Consider unlocking the account before sending the transaction: personal.unlockAccount(eth.accounts[0], 'your password goes here', 9000) or RPC call: curl your_ethereum_node_address:port -X POST --data '{"jsonrpc":"2.0","method":"personal_unlockAccount","params": ["your account address","password of your account",null],"id":1}' I was struggling quite some ...


5

Yes, although obviously each contract has to execute the call itself. You can do this 1024 times until you reached the maximum depth. At that depth all new calls will fail. This even lead to vulnerabilities in the past. That said, EIP-150 increased the gas cost of calls so much that you can't reach the maximum depth anymore.


5

memory and calldata (as well as storage) are keywords that define the data area where a variable is stored. To answer your question directly, memory should be used when declaring variables (both function parameters as well as inside the logic of a function) that you want stored in memory (temporary), and calldata must be used when declaring an external ...


4

In case you need an online tool to encode parameters to abi format you can use https://abi.hashex.org/. It has functionality to auto parse contract's abi to get function names and parameter types and provides convenient way to enter their values. Here is an example of using this service


4

The keyword payable is needed on a function. See solidity docs: Payable for functions: Allows them to receive Ether together with a call. So, this doesn't work: function transfer(address _to, uint256 _value) { This does work: function transfer(address _to, uint256 _value) payable {


4

The specification for msg.data is the Ethereum Contract ABI. Here's the code from the answer provided by Andreas: contract ReadConvertUint256Bytes { function equal(uint a) constant returns (bool) { uint x = 0; for (uint i = 0; i < 32; i++) { uint b = uint(msg.data[35 - i]); x += b * 256**i; } ...


4

Byte-per-byte comparisons. Conversions needed. reddit link is dead. Why do you need to access msg.data directly? EDIT: Convert a uint256 from calldata bytes to a proper uint256 in Solidity: https://gist.github.com/anonymous/a734a5d299ffa7b5a834 EDIT: The typing system and posting rules on this site are super weird. Anyways that works. It should always ...


4

The size of data field is dependent on the block gas limit. In the Ethereum public blockchain, the limit for the data field was 89kb as of Feb 7, 2016. Source. You can use a similar methodology to check for the limit now. However, In a private blockchain, there's no limit to the data field. You can set the block gas limit value in your genesis file. Source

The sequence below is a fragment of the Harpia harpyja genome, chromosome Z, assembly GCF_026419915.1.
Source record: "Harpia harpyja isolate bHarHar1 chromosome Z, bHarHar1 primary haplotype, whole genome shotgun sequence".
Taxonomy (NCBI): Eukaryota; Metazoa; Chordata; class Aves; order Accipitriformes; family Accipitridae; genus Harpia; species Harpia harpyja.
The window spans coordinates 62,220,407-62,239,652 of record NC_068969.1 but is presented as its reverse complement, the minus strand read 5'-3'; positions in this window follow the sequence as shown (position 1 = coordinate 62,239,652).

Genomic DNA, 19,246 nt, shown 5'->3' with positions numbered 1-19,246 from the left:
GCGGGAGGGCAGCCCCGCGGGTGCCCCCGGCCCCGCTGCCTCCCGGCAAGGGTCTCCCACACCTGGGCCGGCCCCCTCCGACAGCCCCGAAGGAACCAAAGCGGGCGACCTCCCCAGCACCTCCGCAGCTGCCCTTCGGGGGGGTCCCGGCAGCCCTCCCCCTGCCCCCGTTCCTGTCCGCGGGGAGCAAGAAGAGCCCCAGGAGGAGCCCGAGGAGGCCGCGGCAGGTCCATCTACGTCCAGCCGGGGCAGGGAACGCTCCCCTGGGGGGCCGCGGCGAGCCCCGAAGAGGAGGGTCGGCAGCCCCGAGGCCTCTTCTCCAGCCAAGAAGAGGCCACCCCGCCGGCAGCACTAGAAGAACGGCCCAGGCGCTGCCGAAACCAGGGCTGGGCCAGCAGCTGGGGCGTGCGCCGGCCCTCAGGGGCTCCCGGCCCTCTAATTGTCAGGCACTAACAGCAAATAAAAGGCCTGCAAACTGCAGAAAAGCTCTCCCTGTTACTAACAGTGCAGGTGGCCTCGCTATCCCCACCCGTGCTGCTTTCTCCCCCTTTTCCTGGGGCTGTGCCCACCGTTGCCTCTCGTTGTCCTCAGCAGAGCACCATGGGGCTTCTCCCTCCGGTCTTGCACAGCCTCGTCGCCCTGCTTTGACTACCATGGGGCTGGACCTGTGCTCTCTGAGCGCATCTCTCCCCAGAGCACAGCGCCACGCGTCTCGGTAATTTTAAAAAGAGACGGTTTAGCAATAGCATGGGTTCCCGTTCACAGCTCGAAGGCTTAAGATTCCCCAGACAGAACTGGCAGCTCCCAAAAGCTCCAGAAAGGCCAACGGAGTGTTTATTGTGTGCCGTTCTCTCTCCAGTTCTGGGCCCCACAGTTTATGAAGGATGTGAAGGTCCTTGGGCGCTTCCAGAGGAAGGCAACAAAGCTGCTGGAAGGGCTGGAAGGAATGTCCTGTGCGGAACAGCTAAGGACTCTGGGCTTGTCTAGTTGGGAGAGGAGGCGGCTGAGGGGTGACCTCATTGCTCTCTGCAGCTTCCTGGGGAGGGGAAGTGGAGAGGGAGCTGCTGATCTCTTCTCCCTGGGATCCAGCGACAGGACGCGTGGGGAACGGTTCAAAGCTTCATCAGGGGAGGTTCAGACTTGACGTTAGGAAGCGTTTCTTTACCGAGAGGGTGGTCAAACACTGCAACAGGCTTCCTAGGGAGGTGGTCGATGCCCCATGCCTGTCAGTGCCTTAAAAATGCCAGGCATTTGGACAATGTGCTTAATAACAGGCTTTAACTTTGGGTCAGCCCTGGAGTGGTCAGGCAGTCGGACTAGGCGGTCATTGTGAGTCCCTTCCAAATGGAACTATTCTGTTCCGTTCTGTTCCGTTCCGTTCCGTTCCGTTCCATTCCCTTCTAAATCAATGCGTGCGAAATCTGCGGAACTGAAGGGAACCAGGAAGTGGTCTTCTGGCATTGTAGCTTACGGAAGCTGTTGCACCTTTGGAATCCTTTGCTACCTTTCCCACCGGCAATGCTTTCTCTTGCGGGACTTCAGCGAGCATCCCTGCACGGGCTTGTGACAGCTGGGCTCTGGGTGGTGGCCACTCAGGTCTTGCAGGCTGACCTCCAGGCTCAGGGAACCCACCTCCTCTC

4

Yes, all parameters can be accessed from msg.data (EVM term is calldata). The calldata is ABI encoded: What is an ABI and why is it needed to interact with contracts? Extracting the first parameter is simpler than others. For the first parameter, skip the first 4 bytes (Method ID), and the next 32 bytes is the uint (left-padded) you are looking for. If ...


4

Assume you have a solidity function inside your smart contract which accepts data in the form of e.g. an integer called xyz: function takeData(int xyz) Now in e.g. geth you can create an instance of that smart contract and call the function by: contractInstance.takeData.sendTransaction(12345, {from: web3.eth.accounts[0]}) You can find a complete walk-...


4

Yes, in web3.eth.sendTransaction({from: ..., to: addressOfE, data: something});, then in contract E, msg.data will be the something. However, most of the time a contract handles msg.data indirectly and easily. For example, if you have a contract instance in web3.js // creation of contract object var MyContract = web3.eth.contract(abi); // initiate ...


4

From Miguel Mota page, using Etherdelta ABI, and your transaction input I get { "name": "trade", "types": [ .. ], "inputs": [ "0", "16d8fceafcef3c0000", // <- amountGet "340d2bde5eb28c1eed91b2f790723e3b160613b7", "8b7363b040ca2bb600000", // <- amountGive "46eeac", "87d84d79", "...


3

IF the fallback function only gets 2300 gas, it can't write to contract storage and here are 2 ideas. Option 1 You could add an explicit function like receiveEther(string senderName) in the contract. web3.js can be used like contractInstance.receiveEther("name of the sender", {value: web3.toWei(1, "ether"), ...}) and the contract could access the sender ...


3

The general answer is that it follows the conventions of the ABI. You can work it out based on those rules. In this particular case, the encoding of data will start at position 36. The first four bytes will be the message signature, and the next 32 will be a pointer to the location of data's representation. Note that the first 32 bytes of data will give ...


3

msg.data is usually ABI encoded information that indicates to the contract the function and parameters to invoke. Using standard tools, msg.data will be the same if the contract is called with the same parameters. However, hashing it with the block.number as in sha3(msg.data, block.number) will produce a completely different result, for each block. Note: ...